HURST Reacts to Autumn Statement

Date: 23/11/2023
Author: HURST
Company: HURST

Adrian Young, a tax partner at accounting and business advisory firm HURST, reviews the Autumn Statement.

Better economic news created room for the chancellor to make headline tax rate reductions. It was interesting to note the chancellor’s rapid change in his approach to tax cuts in the Autumn Statement. Only a week ago, Jeremy Hunt was hinting that taxpayers should not hold high expectations of good news. Cuts would have to be measured, limited and sustainable, he said.

However, a week is a long time in fiscal policy. The key measures outlined today, being a two per cent reduction in employees’ national insurance rate from 12 to 10 per cent, and further tax relief for businesses, allow Mr Hunt to point to first positive steps on a longer path to lower taxation.

The opportunity to do this has been afforded by last week’s news that inflation has halved from its earlier 11 per cent high to 4.6 per cent now. This is coupled with declines in the government’s debt costs and overall borrowing. Added to continuing restraint on public spending and forecast economic growth, all of this is the first glimmer of upbeat economic news for a while.

It’s worth reminding ourselves in this context that the tax burden on individuals remains at an historic high, and so the above reductions will be welcomed by most. But, and it’s a big ‘but’, there remains the perennial issue of fiscal drag. This describes the phenomenon whereby tax allowances and rate bandings are frozen while incomes rise. Given recent wage growth, driven by high inflation, fiscal drag will result in many more people paying more tax. Since 2021, the number of people falling into the higher rate tax band has increased by around 40 per cent. Some estimates suggest this measure alone could raise additional tax of up to £50bn a year over the next few years, and other commentators have said this is the largest tax increase in living memory. This obviously counters today’s narrative of tax cuts.

So, what Mr Hunt gives with one hand he takes back with the other – and then some.

Politically, though, it is clear why these measures are so attractive. They allow the government to point to genuine reductions in tax rates (in this case national insurance), while simultaneously growing tax revenues. It’s a clever sleight-of-hand, but the high tax burden continues to impact individual taxpayers.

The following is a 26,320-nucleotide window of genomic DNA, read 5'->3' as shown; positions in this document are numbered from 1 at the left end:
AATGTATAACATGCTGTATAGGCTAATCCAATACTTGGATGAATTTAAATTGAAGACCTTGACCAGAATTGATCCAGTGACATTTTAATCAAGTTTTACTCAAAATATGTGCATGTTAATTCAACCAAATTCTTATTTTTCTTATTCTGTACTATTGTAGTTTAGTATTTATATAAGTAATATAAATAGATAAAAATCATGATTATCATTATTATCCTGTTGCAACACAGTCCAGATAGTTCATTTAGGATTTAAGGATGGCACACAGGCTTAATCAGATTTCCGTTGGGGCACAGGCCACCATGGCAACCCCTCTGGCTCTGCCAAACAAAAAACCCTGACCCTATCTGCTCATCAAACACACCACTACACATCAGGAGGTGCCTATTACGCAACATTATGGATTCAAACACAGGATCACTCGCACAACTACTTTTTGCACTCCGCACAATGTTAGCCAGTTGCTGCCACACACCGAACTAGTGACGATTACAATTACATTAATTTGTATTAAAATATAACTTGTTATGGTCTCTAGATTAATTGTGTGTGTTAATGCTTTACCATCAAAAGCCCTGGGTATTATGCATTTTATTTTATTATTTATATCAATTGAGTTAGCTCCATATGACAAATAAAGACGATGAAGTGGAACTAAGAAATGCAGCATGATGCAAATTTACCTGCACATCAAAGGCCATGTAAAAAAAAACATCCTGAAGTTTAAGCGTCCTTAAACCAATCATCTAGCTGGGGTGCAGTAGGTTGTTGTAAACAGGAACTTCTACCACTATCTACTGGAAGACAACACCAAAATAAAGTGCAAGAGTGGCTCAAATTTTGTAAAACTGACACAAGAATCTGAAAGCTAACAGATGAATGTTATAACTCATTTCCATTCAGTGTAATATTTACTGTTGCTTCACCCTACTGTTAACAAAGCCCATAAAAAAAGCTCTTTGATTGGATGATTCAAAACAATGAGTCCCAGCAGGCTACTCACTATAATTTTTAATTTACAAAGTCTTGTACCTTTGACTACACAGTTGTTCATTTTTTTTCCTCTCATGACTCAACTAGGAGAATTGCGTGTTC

That said, there does appear to be some more positive news in the chancellor’s approach to business taxation.

Firstly, the much-trailed change to make full relief for capital expenditure permanent is welcome. This measure will help businesses plan for capital investment, and to offset that cost against their tax bills quickly.

Secondly, there will be new incentives for creative and innovative businesses, including a simplification of the existing research and development tax credit regime, and further investment into high-end manufacturing and pharma. Further financial incentives and tax breaks were also announced for Investment Zones and freeports, with the benefits extended from five years to 10.

Thirdly, the additional freezes of business rates and extensions of reliefs will be welcome to many smaller businesses.

One final measure of note was the increase in the national minimum wage from £10.42 to £11.44 per hour, plus its extension to 21-year-olds for the first time. With this move, national minimum wage levels have doubled in cash terms since 2010 to around £21,000. No doubt this is a positive move but, as it is wholly employer-funded, it will put added pressure on businesses that are also struggling with other inflationary issues.

To conclude, the measures announced can be seen as positive indications of economic health. But there is no escaping the cold reality of the numbers, as the tax burden on individuals continues to grow. No doubt Mr Hunt hopes today’s positive measures grab the headlines, but a cooler-headed analysis reveals there is still much for Mr Hunt to do to deliver sustainable, lower-tax economic growth.